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Sante Fe O’Reilly Auto Parts store ordered to pay $79,200 in fines

Environment Department cites unsafe workplace conditions as management did not require employees to wear Covid-19 masks; Store can appeal citation

Sante Fe, N.M. —The New Mexico Environment Department (NMED) cited a Santa Fe business for violations of the state’s Occupational Health and Safety Act, resulting in an unsafe workplace.

According to a news release from NMED, the O’Reilly Auto Parts store at 4715 Airport Road in Santa Fe did not ensure employees wore face coverings during an NMED inspection in early July, in violation of state law, public health orders and Covid-Safe Practices and exposing the five employees working in close proximity to one another in the sales area to the imminent danger of Covid-19.

The store also did not encourage or post signage urging customers to wear face coverings while inside the store, further endangering employees. An NMED inspector observed during subsequent inspections that the store appears to have corrected these violations.

“Everyone in New Mexico deserves a safe place to work,” said NMED Cabinet Secretary James Kenney. “When employers do not take steps to protect employees from Covid-19 or other workplace hazards, we will hold them accountable.”

The business must pay $79,200 in penalties and provide documentation that the violations have been corrected. O’Reilly Auto Parts has the option to contest the citation and penalty.

Albuquerque’s Power Ford beats regional new-car sales average during Covid-19

The dealership reports that roughly 28 percent of its sales derived from targeted Facebook ads

Alburquerque, N.M.—Power Ford in Albuquerque, N.M., shifted thousands of its advertising dollars to Facebook and has beaten its regional market new-vehicle sales average by about 12 percent. With Dealers United as its partner, Power Ford says that roughly 28 percent of its sales derived from targeted ads.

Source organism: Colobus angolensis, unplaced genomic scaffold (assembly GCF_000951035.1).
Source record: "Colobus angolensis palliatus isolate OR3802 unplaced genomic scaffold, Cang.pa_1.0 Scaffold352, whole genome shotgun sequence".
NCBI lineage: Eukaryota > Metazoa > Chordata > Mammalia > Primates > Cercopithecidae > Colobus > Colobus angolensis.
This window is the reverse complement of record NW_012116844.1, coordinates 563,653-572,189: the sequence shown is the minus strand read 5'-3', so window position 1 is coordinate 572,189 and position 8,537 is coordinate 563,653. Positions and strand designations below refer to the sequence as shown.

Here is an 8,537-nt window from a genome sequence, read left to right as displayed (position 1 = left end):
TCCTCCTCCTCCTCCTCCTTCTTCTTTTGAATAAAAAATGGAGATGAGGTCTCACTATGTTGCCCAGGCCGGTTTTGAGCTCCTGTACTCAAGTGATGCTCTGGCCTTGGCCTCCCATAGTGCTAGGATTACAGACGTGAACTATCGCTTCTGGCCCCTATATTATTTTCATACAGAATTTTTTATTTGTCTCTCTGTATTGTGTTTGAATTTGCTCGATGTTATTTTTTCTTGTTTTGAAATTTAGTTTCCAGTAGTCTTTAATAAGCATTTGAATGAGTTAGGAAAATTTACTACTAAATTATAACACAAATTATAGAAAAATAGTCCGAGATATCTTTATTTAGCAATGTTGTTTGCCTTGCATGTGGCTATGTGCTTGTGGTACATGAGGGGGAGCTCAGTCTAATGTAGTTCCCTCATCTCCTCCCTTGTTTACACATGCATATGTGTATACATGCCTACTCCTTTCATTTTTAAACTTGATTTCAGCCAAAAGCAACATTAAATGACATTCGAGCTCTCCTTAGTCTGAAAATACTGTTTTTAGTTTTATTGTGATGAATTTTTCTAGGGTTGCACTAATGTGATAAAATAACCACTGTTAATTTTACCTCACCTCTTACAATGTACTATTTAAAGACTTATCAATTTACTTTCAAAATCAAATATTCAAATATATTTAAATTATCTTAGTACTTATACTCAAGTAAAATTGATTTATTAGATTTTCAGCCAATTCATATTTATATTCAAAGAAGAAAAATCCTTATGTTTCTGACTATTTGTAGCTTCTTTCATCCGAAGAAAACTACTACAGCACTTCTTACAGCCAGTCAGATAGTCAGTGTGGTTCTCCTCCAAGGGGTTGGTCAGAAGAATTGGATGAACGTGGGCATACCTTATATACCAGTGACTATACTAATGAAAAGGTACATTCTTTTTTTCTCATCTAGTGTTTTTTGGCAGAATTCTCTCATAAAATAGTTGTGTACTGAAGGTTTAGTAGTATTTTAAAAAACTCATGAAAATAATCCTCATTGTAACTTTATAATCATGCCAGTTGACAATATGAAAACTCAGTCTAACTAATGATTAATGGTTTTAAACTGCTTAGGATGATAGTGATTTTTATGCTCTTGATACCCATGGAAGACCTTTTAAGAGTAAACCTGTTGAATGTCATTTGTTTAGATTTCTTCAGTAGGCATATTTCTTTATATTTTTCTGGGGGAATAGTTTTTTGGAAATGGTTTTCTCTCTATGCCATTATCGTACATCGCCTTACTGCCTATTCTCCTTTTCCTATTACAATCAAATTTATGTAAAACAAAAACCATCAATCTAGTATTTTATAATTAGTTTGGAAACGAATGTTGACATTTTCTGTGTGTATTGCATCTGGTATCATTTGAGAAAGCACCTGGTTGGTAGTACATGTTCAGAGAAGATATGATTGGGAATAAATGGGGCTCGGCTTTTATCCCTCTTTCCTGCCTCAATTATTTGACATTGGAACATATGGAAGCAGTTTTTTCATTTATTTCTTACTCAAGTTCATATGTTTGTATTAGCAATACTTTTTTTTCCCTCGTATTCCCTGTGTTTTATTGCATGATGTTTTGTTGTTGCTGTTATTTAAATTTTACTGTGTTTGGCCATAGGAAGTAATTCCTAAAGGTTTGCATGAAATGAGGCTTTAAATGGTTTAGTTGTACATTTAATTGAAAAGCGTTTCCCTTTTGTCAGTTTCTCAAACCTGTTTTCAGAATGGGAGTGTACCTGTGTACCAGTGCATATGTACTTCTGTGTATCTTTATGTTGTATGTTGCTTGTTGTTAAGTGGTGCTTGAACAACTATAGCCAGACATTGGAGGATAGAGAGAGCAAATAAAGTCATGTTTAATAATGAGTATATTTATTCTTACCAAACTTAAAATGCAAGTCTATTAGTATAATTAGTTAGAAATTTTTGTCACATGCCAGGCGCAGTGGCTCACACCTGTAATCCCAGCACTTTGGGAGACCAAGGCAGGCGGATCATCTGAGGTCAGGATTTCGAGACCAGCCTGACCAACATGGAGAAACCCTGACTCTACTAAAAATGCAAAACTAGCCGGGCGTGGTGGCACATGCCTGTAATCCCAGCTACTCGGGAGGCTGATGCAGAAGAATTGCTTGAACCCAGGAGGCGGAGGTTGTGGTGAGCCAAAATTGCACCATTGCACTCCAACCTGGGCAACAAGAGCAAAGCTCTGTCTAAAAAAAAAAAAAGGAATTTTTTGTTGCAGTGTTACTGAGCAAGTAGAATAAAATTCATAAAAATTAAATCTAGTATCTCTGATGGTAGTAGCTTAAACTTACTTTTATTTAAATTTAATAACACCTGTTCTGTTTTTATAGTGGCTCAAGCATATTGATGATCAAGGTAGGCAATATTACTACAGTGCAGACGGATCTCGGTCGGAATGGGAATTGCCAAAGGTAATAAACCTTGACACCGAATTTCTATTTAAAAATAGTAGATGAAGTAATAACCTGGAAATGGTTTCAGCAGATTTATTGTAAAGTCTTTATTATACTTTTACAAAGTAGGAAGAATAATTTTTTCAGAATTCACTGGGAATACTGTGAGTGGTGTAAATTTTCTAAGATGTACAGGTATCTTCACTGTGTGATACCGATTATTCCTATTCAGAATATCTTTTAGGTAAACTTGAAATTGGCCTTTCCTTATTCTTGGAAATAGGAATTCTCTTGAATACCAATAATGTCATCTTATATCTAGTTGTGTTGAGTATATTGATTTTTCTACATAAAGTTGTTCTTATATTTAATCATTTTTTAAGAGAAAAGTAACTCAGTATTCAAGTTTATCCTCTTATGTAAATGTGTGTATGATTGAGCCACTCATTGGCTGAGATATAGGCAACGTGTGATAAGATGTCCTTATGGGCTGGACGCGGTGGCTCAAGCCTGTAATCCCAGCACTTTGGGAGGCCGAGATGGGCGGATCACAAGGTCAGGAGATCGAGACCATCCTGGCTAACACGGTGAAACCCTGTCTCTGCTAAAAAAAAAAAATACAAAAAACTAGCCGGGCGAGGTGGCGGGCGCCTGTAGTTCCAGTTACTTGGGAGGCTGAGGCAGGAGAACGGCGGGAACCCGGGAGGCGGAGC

Auto dealerships across the globe have been hit hard by the pandemic and the ensuing safety requirements. As an industry that has traditionally served customers face-to-face, dealers quickly needed to make a messaging shift for prospective buyers to ensure a safe and comfortable buying experience, according to Dealers United, a Facebook-based digital advertising agency for the automotive industry.

The agency provided auto dealers nationwide with a toolkit to keep their brand and messaging top-of-mind within their market area. The toolkit included several ad campaign strategies and “playbooks” focusing on safe service practices and sanitation, awareness of digital retailing and at-home options, as well as current OEM incentives and promotions.

IN MEMORIAM: Carl William Anderson, 85, former Denver shop owner, business man

Camarillo, Calif.—Carl William Anderson, 85, of Camarillo, Calif., passed away and his life will be celebrated with military honors on Saturday, Sept. 12, at Conejo Mountain Memorial Park in Camarillo, Calif.

Carl William Anderson

Anderson was born in Plankinton, S.D., on April 24, 1935. He attended Plankinton School and purchased his first car for $8, a 1928 Model A, at the age of 10, taping wooden blocks to the pedals so he could reach the gas and brake. In 1958, he enlisted in the U.S. Army as a Wheeled Vehicle Mechanic and served in the 6th Infantry out of Berlin, Germany, there receiving the Army of Occupation Medal (Berlin).

In 1962 after marriage, Anderson and his brothers partnered together in many automotive businesses including filling stations, auto repair shops, and building and racing stock cars. He moved to Denver in 1970 with his wife and family and was owner of AAA Auto Sales and C&S Towing. He ran for Mayor of Denver in 1983, and in 1994, Anderson and his wife moved to Southern California.

The service will be streamed at

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